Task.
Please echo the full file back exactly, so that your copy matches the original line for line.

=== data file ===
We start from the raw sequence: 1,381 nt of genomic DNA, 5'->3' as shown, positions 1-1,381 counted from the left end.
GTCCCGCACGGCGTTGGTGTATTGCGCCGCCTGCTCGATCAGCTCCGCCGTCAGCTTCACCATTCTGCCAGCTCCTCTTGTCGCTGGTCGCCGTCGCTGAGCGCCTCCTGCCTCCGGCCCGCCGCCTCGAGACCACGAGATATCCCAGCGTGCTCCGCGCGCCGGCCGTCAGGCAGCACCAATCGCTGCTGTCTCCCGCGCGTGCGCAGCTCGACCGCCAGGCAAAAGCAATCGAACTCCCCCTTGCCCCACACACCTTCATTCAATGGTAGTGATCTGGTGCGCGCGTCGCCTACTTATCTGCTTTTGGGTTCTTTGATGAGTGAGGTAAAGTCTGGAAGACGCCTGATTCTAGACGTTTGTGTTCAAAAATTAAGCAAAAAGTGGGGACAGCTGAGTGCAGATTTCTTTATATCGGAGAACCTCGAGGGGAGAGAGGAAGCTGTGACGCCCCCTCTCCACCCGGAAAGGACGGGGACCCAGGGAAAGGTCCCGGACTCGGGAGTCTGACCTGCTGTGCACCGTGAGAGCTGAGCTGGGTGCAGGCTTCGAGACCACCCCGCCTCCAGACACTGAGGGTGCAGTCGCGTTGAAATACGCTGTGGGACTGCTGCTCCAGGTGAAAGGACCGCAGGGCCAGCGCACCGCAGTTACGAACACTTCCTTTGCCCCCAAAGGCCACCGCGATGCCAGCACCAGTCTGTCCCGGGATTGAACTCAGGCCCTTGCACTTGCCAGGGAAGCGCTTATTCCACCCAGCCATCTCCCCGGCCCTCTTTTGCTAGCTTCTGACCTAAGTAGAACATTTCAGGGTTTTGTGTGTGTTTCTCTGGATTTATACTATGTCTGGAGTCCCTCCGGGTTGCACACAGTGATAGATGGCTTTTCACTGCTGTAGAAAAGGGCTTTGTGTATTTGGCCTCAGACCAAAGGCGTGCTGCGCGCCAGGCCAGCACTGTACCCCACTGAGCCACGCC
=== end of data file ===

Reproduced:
We start from the raw sequence: 1,381 nt of genomic DNA, 5'->3' as shown, positions 1-1,381 counted from the left end.
GTCCCGCACGGCGTTGGTGTATTGCGCCGCCTGCTCGATCAGCTCCGCCGTCAGCTTCACCATTCTGCCAGCTCCTCTTGTCGCTGGTCGCCGTCGCTGAGCGCCTCCTGCCTCCGGCCCGCCGCCTCGAGACCACGAGATATCCCAGCGTGCTCCGCGCGCCGGCCGTCAGGCAGCACCAATCGCTGCTGTCTCCCGCGCGTGCGCAGCTCGACCGCCAGGCAAAAGCAATCGAACTCCCCCTTGCCCCACACACCTTCATTCAATGGTAGTGATCTGGTGCGCGCGTCGCCTACTTATCTGCTTTTGGGTTCTTTGATGAGTGAGGTAAAGTCTGGAAGACGCCTGATTCTAGACGTTTGTGTTCAAAAATTAAGCAAAAAGTGGGGACAGCTGAGTGCAGATTTCTTTATATCGGAGAACCTCGAGGGGAGAGAGGAAGCTGTGACGCCCCCTCTCCACCCGGAAAGGACGGGGACCCAGGGAAAGGTCCCGGACTCGGGAGTCTGACCTGCTGTGCACCGTGAGAGCTGAGCTGGGTGCAGGCTTCGAGACCACCCCGCCTCCAGACACTGAGGGTGCAGTCGCGTTGAAATACGCTGTGGGACTGCTGCTCCAGGTGAAAGGACCGCAGGGCCAGCGCACCGCAGTTACGAACACTTCCTTTGCCCCCAAAGGCCACCGCGATGCCAGCACCAGTCTGTCCCGGGATTGAACTCAGGCCCTTGCACTTGCCAGGGAAGCGCTTATTCCACCCAGCCATCTCCCCGGCCCTCTTTTGCTAGCTTCTGACCTAAGTAGAACATTTCAGGGTTTTGTGTGTGTTTCTCTGGATTTATACTATGTCTGGAGTCCCTCCGGGTTGCACACAGTGATAGATGGCTTTTCACTGCTGTAGAAAAGGGCTTTGTGTATTTGGCCTCAGACCAAAGGCGTGCTGCGCGCCAGGCCAGCACTGTACCCCACTGAGCCACGCC